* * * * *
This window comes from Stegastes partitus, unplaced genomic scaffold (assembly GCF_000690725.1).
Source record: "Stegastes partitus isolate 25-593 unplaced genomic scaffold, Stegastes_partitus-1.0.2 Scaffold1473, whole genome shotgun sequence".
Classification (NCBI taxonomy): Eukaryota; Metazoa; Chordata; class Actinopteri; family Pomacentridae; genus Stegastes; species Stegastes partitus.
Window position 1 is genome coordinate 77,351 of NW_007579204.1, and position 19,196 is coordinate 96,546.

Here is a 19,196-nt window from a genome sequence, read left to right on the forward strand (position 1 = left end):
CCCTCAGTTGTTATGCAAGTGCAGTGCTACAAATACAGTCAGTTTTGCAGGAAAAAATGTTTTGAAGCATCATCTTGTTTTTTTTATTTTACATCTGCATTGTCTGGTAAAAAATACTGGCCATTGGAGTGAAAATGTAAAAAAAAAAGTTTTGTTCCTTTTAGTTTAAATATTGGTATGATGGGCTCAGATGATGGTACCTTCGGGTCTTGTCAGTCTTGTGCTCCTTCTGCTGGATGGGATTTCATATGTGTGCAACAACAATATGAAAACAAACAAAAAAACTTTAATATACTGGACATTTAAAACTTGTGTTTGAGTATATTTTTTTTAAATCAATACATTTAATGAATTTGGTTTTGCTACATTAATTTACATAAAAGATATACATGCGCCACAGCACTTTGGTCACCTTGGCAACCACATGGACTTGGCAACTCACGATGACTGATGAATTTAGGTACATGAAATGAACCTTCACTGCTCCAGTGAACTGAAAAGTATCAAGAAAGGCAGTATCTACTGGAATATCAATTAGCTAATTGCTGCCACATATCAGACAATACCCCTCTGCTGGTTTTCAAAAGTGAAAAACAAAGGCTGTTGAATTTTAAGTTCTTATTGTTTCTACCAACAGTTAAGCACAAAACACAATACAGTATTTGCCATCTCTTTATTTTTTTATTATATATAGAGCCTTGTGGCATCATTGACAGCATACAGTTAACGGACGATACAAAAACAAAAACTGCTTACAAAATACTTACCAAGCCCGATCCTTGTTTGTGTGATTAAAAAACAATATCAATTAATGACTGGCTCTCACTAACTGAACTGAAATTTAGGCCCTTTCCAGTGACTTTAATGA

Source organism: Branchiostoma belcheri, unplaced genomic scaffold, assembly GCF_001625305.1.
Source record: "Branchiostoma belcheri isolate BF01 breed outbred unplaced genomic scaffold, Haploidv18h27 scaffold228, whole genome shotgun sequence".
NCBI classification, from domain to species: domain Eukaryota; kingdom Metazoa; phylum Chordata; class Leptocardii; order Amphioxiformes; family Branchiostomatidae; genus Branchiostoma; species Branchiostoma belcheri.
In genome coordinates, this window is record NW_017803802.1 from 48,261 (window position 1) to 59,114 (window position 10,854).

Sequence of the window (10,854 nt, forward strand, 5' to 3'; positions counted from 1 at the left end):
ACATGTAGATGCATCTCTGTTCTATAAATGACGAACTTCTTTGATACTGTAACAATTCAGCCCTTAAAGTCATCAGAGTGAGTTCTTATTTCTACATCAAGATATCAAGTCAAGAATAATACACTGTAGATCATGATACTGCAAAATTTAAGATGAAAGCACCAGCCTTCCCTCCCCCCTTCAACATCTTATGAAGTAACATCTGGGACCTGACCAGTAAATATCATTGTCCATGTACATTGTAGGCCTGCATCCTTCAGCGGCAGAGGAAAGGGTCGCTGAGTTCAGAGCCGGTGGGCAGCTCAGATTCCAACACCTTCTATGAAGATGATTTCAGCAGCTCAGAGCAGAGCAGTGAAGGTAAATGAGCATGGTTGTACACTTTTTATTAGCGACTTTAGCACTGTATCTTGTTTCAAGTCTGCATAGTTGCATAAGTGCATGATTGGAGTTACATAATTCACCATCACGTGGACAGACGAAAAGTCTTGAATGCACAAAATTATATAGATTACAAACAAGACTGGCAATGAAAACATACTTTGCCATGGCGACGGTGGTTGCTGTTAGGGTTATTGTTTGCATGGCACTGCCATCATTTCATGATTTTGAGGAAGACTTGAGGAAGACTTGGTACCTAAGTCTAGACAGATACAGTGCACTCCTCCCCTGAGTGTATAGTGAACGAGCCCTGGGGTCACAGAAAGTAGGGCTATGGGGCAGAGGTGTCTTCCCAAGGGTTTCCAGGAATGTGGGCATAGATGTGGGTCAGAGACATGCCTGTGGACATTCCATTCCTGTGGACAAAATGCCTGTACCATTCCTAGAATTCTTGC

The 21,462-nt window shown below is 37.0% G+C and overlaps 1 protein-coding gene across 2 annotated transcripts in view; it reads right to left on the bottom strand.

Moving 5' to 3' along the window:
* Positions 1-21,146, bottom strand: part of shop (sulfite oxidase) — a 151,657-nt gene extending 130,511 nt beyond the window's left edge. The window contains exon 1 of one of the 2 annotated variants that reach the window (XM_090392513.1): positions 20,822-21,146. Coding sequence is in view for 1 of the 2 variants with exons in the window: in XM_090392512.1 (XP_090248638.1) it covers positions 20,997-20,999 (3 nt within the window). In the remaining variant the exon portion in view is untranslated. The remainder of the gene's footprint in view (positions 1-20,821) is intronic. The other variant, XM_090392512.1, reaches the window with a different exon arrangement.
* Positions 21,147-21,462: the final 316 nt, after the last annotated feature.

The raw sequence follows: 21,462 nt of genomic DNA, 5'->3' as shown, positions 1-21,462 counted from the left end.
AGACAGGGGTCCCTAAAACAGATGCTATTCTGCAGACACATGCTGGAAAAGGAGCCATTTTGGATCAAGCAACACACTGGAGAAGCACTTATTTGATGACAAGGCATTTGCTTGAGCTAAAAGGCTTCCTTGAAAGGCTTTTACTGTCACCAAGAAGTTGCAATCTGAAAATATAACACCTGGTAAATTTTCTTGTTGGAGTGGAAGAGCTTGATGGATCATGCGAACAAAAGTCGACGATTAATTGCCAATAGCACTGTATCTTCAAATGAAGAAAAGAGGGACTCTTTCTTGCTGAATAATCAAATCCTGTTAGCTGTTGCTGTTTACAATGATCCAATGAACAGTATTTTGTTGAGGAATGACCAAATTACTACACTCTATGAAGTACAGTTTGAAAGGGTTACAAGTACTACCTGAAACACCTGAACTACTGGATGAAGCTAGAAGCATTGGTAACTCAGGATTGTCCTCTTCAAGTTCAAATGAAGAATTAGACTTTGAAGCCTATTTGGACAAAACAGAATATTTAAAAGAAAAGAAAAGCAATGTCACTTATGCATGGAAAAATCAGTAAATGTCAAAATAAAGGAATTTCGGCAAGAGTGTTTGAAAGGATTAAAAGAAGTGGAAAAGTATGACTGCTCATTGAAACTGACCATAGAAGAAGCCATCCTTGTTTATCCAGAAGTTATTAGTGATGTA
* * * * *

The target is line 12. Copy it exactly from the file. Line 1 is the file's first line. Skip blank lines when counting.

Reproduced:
ACATGTAGATGCATCTCTGTTCTATAAATGACGAACTTCTTTGATACTGTAACAATTCAGCCCTTAAAGTCATCAGAGTGAGTTCTTATTTCTACATCAAGATATCAAGTCAAGAATAATACACTGTAGATCATGATACTGCAAAATTTAAGATGAAAGCACCAGCCTTCCCTCCCCCCTTCAACATCTTATGAAGTAACATCTGGGACCTGACCAGTAAATATCATTGTCCATGTACATTGTAGGCCTGCATCCTTCAGCGGCAGAGGAAAGGGTCGCTGAGTTCAGAGCCGGTGGGCAGCTCAGATTCCAACACCTTCTATGAAGATGATTTCAGCAGCTCAGAGCAGAGCAGTGAAGGTAAATGAGCATGGTTGTACACTTTTTATTAGCGACTTTAGCACTGTATCTTGTTTCAAGTCTGCATAGTTGCATAAGTGCATGATTGGAGTTACATAATTCACCATCACGTGGACAGACGAAAAGTCTTGAATGCACAAAATTATATAGATTACAAACAAGACTGGCAATGAAAACATACTTTGCCATGGCGACGGTGGTTGCTGTTAGGGTTATTGTTTGCATGGCACTGCCATCATTTCATGATTTTGAGGAAGACTTGAGGAAGACTTGGTACCTAAGTCTAGACAGATACAGTGCACTCCTCCCCTGAGTGTATAGTGAACGAGCCCTGGGGTCACAGAAAGTAGGGCTATGGGGCAGAGGTGTCTTCCCAAGGGTTTCCAGGAATGTGGGCATAGATGTGGGTCAGAGACATGCCTGTGGACATTCCATTCCTGTGGACAAAATGCCTGTACCATTCCTAGAATTCTTGC